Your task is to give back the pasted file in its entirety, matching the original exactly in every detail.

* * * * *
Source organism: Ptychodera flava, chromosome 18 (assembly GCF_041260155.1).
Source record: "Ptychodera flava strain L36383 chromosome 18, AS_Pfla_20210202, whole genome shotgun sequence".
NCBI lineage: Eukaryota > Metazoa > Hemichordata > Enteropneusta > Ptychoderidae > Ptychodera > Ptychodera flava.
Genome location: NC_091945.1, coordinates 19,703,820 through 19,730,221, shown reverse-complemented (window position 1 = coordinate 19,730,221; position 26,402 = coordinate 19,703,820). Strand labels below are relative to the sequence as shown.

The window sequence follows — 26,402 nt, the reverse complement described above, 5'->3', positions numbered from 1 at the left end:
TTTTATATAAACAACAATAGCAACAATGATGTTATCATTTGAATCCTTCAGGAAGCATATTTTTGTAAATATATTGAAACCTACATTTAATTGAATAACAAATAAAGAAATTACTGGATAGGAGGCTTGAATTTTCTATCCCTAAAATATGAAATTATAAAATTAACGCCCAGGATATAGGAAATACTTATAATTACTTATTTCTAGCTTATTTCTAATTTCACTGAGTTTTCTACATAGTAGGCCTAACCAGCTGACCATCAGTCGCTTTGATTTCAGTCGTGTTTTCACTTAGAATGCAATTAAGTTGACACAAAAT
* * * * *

Source organism: Ptychodera flava, chromosome 18 (assembly GCF_041260155.1).
Source record: "Ptychodera flava strain L36383 chromosome 18, AS_Pfla_20210202, whole genome shotgun sequence".
NCBI lineage: Eukaryota > Metazoa > Hemichordata > Enteropneusta > Ptychoderidae > Ptychodera > Ptychodera flava.
Genome location: NC_091945.1, coordinates 19,703,820 through 19,730,221, shown reverse-complemented (window position 1 = coordinate 19,730,221; position 26,402 = coordinate 19,703,820). Strand labels below are relative to the sequence as shown.

The window sequence follows — 26,402 nt, the reverse complement described above, 5'->3', positions numbered from 1 at the left end:
TTTTATATAAACAACAATAGCAACAATGATGTTATCATTTGAATCCTTCAGGAAGCATATTTTTGTAAATATATTGAAACCTACATTTAATTGAATAACAAATAAAGAAATTACTGGATAGGAGGCTTGAATTTTCTATCCCTAAAATATGAAATTATAAAATTAACGCCCAGGATATAGGAAATACTTATAATTACTTATTTCTAGCTTATTTCTAATTTCACTGAGTTTTCTACATAGTAGGCCTAACCAGCTGACCATCAGTCGCTTTGATTTCAGTCGTGTTTTCACTTAGAATGCAATTAAGTTGACACAAAAT